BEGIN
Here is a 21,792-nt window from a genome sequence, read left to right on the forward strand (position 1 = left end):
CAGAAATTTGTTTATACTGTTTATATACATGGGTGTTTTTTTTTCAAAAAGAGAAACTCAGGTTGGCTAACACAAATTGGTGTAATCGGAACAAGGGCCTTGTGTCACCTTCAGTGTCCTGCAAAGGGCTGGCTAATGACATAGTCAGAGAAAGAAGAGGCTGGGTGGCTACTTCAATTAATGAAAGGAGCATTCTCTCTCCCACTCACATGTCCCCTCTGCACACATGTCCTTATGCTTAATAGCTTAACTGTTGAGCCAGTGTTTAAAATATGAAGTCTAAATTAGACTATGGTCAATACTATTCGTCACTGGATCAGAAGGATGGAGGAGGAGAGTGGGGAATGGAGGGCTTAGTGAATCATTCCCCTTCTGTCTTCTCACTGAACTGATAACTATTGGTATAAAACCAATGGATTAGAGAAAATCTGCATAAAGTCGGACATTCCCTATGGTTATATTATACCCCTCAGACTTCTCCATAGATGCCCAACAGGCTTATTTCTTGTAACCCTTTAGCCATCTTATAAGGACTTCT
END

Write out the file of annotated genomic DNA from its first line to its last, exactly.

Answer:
Here is a 21,792-nt window from a genome sequence, read left to right on the forward strand (position 1 = left end):
CAGAAATTTGTTTATACTGTTTATATACATGGGTGTTTTTTTTTCAAAAAGAGAAACTCAGGTTGGCTAACACAAATTGGTGTAATCGGAACAAGGGCCTTGTGTCACCTTCAGTGTCCTGCAAAGGGCTGGCTAATGACATAGTCAGAGAAAGAAGAGGCTGGGTGGCTACTTCAATTAATGAAAGGAGCATTCTCTCTCCCACTCACATGTCCCCTCTGCACACATGTCCTTATGCTTAATAGCTTAACTGTTGAGCCAGTGTTTAAAATATGAAGTCTAAATTAGACTATGGTCAATACTATTCGTCACTGGATCAGAAGGATGGAGGAGGAGAGTGGGGAATGGAGGGCTTAGTGAATCATTCCCCTTCTGTCTTCTCACTGAACTGATAACTATTGGTATAAAACCAATGGATTAGAGAAAATCTGCATAAAGTCGGACATTCCCTATGGTTATATTATACCCCTCAGACTTCTCCATAGATGCCCAACAGGCTTATTTCTTGTAACCCTTTAGCCATCTTATAAGGACTTCT